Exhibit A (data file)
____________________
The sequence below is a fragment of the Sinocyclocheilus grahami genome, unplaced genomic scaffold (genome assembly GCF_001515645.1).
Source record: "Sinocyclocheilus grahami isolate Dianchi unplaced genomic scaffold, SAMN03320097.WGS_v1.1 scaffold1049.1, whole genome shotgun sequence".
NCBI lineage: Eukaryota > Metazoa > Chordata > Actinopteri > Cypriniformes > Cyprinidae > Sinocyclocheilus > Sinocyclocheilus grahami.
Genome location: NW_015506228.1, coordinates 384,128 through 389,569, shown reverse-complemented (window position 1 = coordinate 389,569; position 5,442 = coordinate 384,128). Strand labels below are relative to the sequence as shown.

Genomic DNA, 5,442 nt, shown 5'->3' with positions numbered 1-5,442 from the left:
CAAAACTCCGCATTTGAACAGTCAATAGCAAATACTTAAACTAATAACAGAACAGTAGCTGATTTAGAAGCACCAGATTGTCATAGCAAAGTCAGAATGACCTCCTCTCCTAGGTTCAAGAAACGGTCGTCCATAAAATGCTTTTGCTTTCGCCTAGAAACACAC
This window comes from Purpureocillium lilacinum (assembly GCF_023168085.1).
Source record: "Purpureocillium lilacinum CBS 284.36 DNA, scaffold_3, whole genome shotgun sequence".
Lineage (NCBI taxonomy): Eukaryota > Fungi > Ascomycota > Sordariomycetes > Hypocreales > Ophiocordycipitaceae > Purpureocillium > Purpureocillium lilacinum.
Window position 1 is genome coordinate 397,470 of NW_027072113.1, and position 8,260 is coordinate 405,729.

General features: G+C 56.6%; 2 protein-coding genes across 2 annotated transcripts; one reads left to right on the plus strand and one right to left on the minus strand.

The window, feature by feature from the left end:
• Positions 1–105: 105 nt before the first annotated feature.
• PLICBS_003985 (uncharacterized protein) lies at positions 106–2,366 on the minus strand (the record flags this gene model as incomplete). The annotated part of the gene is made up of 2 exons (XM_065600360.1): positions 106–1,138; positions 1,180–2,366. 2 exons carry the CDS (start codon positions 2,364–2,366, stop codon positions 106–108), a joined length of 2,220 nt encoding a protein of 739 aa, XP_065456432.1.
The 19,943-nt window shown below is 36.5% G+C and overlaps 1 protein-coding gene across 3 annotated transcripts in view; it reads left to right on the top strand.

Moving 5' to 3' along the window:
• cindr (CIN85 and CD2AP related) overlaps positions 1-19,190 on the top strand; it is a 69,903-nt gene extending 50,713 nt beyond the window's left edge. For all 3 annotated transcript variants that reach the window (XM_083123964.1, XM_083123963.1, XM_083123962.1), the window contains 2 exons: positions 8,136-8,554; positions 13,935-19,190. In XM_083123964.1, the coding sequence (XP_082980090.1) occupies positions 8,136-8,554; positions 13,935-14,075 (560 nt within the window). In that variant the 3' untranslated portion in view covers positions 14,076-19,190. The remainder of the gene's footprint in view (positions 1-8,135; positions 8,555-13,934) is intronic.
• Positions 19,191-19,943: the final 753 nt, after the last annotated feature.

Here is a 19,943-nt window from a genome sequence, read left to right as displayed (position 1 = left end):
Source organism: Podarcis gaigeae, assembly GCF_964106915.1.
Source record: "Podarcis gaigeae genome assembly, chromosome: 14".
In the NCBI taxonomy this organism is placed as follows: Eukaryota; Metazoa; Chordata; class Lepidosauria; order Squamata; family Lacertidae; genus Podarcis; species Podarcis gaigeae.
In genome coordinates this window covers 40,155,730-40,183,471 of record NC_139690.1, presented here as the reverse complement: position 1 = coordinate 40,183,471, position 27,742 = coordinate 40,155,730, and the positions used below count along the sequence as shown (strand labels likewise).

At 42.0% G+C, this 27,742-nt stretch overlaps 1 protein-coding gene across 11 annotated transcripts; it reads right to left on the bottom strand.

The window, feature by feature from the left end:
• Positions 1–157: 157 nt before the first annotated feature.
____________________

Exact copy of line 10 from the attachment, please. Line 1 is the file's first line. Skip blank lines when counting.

Window position 1 is genome coordinate 397,470 of NW_027072113.1, and position 8,260 is coordinate 405,729.